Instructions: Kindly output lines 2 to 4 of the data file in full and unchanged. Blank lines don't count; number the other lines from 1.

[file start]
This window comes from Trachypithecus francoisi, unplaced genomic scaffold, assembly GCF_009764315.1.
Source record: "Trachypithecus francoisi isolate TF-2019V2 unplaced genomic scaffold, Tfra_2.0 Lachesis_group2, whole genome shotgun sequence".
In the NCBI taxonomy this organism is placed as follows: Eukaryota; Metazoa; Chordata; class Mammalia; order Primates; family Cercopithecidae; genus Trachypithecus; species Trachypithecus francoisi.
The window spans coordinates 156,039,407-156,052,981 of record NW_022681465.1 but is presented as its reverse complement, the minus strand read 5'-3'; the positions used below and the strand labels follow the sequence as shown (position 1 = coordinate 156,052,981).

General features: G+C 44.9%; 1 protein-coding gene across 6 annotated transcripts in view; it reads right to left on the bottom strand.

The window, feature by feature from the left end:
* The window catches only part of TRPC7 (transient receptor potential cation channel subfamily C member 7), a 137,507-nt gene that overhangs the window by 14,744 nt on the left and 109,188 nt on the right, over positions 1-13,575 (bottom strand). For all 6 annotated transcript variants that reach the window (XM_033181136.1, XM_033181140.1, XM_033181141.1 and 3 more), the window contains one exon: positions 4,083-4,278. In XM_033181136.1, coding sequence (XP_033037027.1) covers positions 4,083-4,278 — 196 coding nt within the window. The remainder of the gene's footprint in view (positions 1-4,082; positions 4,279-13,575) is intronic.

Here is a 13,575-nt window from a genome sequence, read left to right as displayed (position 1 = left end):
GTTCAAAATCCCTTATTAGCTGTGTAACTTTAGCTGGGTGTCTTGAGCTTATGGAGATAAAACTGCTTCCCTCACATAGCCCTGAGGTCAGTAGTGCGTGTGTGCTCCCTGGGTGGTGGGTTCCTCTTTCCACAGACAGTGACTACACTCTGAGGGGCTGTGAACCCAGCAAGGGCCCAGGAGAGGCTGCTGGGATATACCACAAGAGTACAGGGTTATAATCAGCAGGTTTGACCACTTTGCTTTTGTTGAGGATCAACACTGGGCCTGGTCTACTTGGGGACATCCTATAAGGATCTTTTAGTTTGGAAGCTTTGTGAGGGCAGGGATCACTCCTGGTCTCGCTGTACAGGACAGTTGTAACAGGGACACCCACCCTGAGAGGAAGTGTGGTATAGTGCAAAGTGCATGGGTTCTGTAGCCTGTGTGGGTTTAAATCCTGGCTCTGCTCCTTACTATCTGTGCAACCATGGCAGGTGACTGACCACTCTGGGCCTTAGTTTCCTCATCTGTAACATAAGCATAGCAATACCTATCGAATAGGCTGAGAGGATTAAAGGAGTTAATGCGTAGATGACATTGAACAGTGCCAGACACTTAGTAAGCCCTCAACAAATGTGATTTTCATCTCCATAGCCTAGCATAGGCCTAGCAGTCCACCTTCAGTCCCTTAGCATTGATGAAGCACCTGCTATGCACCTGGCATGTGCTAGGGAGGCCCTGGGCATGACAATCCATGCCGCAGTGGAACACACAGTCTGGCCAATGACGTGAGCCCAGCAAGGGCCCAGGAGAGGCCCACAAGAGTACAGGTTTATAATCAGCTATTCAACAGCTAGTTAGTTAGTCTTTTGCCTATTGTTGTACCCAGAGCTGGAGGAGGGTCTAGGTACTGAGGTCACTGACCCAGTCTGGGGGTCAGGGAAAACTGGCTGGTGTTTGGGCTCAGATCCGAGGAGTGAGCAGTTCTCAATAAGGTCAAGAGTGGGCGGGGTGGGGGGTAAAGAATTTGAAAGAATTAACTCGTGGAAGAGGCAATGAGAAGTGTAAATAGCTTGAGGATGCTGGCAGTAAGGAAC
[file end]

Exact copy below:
Source record: "Trachypithecus francoisi isolate TF-2019V2 unplaced genomic scaffold, Tfra_2.0 Lachesis_group2, whole genome shotgun sequence".
In the NCBI taxonomy this organism is placed as follows: Eukaryota; Metazoa; Chordata; class Mammalia; order Primates; family Cercopithecidae; genus Trachypithecus; species Trachypithecus francoisi.
The window spans coordinates 156,039,407-156,052,981 of record NW_022681465.1 but is presented as its reverse complement, the minus strand read 5'-3'; the positions used below and the strand labels follow the sequence as shown (position 1 = coordinate 156,052,981).